Vacuum cooling is't new in the bakery industry. In fact, there were already parties that dared to venture to implement the technology in the production process during the sixties. At the time, the world was not yet ready for implementing this technology. However, it was embroidered on. With the industry's current possibilities, vacuum cooling is easier applied in production processes of different industries, such as the bakery sector. Weber Cooling has mastered the technique and has developed affordable solutions for the bakery sector. The first system was installed almost two years ago at Bakker Wiltink and was optimized on the spot.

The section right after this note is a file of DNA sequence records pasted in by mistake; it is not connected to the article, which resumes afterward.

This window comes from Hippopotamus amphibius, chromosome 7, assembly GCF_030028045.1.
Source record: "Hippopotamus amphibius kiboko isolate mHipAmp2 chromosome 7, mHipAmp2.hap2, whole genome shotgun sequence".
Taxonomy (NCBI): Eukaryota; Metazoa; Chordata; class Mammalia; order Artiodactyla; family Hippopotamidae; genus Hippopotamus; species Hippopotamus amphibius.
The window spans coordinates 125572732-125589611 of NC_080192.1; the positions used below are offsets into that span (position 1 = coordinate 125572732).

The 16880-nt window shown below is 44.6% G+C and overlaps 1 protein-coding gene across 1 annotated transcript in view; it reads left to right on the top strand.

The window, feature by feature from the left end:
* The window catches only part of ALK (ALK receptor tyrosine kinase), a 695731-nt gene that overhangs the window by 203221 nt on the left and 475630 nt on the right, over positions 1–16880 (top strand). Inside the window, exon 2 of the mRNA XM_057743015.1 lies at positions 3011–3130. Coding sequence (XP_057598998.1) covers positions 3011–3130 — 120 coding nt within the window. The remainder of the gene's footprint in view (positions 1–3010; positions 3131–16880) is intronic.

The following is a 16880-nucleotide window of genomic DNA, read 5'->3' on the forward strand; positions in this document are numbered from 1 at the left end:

Bakker Wiltink is a very progressive bakery. There's always people looking for novelties and innovations in the production process, to simplify the process or improve the quality of the final product. This is how Wiltink came in contact with vacuum cooling and its possibilities. "We have a nice assortment of gluten-free products, but we believed that the way we were working at the time was not sufficient to realise optimal and consistent quality. We were looking for a party that could deliver a decent machine for a good price and the lack of a proven track record with bakery solutions, was no insurmountable problem for us. We did extensive testing with one of Weber Cooling's demo coolers, so we were already convinced that they would be able to get the job done. We took a calculated risk", says Karel Wiltink.